Heads of Samsung and Hyundai testify…
…in the South Korean parliament during an investigation of the political scandal threatening to topple President Park Geun-hye. The investigation focuses on whether Park or her confidant pressured conglomerates to fund certain foundations. Samsung Group leader Jay Lee said Park asked for support for culture and sports but didn’t mention money; Samsung donated over $17 million to two foundations supporting Park’s goals. Park faces an impeachment vote on Friday.
Lego CEO to step down
Jorgen Vig Knudstorp led Lego to become the world’s most profitable toymaker. Since 2004 he has reshaped how Lego makes products, developing research teams to study what children want. He will become chairman and will be succeeded by COO Bali Padda at year-end.
N.C. Governor McCrory concedes race
Pat McCrory‘s concession to Roy Cooper makes him the first North Carolina governor to lose reelection. He sparked strong opposition to his stance on LGBT rights and his handling of police brutality accusations.
Building Better Leaders
CIOs want to use predictive analytics…
…but don’t have enough data, or the needed data are isolated in silos.
Harvard Business Review
Avoid becoming a helicopter boss…
…by developing a strong culture in your startup. Employees will be more likely to stay, and you’ll more easily trust them.
When deciding how to price a new product…
… determine the maximum customers will pay, then offer bundles so they get more bang for their buck.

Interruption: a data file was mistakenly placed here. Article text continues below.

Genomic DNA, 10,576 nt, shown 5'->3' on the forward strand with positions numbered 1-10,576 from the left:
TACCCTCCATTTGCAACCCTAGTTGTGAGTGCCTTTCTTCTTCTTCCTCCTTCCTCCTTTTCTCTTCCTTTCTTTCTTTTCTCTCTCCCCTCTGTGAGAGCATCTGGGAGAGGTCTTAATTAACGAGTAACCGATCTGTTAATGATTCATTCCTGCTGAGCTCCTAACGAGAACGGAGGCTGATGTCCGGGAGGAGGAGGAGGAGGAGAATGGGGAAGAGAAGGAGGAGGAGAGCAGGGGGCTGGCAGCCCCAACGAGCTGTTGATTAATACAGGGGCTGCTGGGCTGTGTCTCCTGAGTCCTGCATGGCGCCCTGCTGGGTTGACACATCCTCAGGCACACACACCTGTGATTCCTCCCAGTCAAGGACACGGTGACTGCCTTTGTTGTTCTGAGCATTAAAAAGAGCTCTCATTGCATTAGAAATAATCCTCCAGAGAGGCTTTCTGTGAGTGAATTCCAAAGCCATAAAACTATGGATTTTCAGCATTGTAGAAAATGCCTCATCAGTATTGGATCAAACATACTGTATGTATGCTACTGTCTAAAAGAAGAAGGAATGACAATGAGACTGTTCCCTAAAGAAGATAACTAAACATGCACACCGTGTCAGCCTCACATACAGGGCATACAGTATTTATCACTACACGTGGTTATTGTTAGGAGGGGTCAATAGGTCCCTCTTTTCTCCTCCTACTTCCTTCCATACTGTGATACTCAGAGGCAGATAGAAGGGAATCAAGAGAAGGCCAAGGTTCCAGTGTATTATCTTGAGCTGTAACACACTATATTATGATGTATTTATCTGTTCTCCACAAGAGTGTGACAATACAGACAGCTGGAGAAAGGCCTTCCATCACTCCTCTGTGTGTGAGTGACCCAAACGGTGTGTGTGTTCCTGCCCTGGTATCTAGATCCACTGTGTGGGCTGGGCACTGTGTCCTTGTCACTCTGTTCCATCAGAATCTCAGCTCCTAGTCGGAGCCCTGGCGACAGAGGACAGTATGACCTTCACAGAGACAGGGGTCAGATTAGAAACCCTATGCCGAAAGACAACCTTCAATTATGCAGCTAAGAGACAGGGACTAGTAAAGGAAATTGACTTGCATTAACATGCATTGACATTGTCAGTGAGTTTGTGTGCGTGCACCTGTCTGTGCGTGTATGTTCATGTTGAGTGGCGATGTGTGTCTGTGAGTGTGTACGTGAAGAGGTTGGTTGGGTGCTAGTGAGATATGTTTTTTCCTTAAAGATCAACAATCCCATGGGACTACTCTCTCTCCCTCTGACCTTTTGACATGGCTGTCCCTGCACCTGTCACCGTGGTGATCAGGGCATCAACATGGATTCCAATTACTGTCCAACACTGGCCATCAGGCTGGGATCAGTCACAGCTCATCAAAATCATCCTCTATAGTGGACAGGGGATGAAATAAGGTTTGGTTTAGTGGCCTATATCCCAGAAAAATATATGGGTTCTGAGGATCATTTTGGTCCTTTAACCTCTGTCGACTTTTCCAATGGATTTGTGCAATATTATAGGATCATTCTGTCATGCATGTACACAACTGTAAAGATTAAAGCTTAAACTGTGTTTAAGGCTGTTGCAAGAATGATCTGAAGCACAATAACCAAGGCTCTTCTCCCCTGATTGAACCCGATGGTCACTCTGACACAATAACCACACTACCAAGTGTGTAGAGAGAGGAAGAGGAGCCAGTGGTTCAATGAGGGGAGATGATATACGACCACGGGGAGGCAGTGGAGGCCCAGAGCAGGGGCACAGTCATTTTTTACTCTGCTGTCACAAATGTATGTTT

Amazon’s new grocery store concept
Jeff Bezos‘s company wants to create a store without checkout lines. At a Seattle test store for employees, they scan their cell phones as they enter, then grab as they like. Amazon’s technology detects when items are taken from the shelves and charges the shopper’s Amazon account. Amazon hopes to roll out the store to the public next year.
Blackstone’s play on distressed homes to go public
At the depth of the 2008 financial crisis, Blackstone’s Jonathan Gray bought up $10 billion of repossessed homes. Now the company Blackstone built to rent the 50,000 houses, Invitation Homes, will go public as early as January. The IPO will test whether the home-rental industry can last or was just a short-term response to the financial crisis.
California considers legislation to fight Trump’s immigration plans
Lawmakers have proposed bills that would provide free legal aid to undocumented immigrants facing deportation and criminal charges. If the bills pass, California would become the the first state to combat Trump’s promised anti-immigration actions.
Up or Out
BlackRock has hired Buzzfeed CMO Frank Cooper as global CMO.
Fortune Reads and Videos
Ikea offers four months paid parental leave…
…for salaried and hourly workers. The policy is unusual for treating all employees the same.
A proposed bill in New York would require presidential candidates…
…to release five previous years’ tax returns in order for their name to appear on the ballot. It’s called the T.R.U.M.P. Act.
V.P. Joe Biden says he’ll run for president in 2020
As to whether he’s serious, the 74-year-old said, “I learned a long time ago, fate has a strange way of intervening.”
Bill Gates’s picks for best books of the year
Gates reads a ton; Nike founder Phil Knight‘s memoir Shoe Dog is in his top five.